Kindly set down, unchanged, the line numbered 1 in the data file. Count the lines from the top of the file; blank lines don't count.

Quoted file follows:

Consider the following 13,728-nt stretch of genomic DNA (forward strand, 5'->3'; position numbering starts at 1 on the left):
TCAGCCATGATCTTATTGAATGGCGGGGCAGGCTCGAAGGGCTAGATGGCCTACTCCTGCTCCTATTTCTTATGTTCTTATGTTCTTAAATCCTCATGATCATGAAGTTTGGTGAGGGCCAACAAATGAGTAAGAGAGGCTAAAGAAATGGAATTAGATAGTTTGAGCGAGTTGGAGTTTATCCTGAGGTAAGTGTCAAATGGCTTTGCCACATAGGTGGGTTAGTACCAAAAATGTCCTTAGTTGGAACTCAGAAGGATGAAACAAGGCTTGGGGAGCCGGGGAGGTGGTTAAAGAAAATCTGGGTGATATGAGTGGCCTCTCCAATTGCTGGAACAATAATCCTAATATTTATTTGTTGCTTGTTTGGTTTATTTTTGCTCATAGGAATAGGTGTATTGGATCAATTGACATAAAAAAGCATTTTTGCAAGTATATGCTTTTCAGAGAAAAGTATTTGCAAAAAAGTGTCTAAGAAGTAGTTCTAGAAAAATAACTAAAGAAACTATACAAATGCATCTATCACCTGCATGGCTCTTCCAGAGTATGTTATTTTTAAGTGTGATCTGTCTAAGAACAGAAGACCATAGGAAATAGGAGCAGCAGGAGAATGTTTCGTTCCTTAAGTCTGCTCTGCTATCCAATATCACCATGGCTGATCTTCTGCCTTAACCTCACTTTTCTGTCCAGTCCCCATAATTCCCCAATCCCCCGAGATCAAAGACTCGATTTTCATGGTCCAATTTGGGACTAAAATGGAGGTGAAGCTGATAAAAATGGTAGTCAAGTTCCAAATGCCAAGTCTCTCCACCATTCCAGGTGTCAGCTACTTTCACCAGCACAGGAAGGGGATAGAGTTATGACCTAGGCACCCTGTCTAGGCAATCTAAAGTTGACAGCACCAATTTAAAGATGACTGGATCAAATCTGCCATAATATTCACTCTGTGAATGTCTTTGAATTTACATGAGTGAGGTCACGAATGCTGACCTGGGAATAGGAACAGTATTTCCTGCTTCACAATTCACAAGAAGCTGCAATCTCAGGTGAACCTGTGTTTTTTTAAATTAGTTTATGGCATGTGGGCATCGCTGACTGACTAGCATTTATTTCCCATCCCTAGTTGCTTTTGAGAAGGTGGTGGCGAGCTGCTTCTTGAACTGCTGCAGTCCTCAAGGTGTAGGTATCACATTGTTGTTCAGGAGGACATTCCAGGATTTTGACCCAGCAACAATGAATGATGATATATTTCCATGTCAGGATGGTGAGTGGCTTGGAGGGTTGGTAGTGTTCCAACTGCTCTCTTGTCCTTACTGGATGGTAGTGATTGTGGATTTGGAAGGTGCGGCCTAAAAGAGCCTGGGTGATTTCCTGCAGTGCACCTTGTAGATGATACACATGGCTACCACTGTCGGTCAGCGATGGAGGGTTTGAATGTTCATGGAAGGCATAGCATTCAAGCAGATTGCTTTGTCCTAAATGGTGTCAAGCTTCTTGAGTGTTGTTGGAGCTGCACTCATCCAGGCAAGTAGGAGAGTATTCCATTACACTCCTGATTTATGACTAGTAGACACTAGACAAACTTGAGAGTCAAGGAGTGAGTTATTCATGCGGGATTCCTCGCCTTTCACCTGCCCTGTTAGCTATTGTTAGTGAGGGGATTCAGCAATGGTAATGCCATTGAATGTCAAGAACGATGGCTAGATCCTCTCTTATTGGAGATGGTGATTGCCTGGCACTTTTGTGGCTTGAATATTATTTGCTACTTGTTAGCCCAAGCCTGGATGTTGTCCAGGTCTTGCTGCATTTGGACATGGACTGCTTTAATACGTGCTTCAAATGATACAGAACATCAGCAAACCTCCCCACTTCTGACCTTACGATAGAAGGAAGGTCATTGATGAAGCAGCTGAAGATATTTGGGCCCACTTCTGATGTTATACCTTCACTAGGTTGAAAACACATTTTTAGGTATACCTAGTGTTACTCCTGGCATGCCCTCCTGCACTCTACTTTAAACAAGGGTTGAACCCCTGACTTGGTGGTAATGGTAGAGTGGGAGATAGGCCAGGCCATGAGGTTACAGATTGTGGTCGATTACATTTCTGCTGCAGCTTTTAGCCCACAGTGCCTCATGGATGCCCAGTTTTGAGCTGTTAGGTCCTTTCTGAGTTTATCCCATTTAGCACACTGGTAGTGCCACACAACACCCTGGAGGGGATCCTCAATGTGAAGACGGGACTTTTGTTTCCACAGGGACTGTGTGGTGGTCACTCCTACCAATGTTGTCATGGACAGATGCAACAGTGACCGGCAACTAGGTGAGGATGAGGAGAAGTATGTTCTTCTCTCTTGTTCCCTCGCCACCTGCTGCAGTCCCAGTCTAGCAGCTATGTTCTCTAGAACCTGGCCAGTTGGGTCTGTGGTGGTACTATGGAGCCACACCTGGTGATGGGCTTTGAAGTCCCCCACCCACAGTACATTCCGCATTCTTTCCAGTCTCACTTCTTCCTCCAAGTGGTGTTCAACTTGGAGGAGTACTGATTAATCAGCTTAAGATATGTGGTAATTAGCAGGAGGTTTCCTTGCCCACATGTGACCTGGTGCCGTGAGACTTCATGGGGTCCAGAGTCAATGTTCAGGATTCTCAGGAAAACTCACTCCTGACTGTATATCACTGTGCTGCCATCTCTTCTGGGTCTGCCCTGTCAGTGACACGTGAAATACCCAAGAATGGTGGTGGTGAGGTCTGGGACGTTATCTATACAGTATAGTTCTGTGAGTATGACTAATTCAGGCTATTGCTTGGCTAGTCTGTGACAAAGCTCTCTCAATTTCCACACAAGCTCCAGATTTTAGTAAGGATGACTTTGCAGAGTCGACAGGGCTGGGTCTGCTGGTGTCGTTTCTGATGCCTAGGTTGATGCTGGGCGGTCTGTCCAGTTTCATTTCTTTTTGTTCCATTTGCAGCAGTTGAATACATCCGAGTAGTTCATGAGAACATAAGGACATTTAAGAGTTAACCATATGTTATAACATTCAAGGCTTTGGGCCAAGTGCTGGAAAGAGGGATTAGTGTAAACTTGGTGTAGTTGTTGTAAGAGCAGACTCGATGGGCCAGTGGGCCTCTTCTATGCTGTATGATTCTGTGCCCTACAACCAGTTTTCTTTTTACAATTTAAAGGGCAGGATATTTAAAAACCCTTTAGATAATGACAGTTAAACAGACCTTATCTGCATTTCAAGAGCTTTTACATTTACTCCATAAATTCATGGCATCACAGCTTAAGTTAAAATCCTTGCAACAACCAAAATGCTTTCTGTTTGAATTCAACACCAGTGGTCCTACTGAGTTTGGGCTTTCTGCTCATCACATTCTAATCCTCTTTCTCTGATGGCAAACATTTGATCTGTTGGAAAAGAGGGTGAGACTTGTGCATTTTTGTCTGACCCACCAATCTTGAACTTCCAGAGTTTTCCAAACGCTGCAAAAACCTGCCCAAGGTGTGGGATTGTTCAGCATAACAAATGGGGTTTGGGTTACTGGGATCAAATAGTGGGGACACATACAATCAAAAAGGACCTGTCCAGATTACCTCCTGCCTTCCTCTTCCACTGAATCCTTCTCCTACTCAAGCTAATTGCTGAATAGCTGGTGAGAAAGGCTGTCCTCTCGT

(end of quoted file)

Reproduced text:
Consider the following 13,728-nt stretch of genomic DNA (forward strand, 5'->3'; position numbering starts at 1 on the left):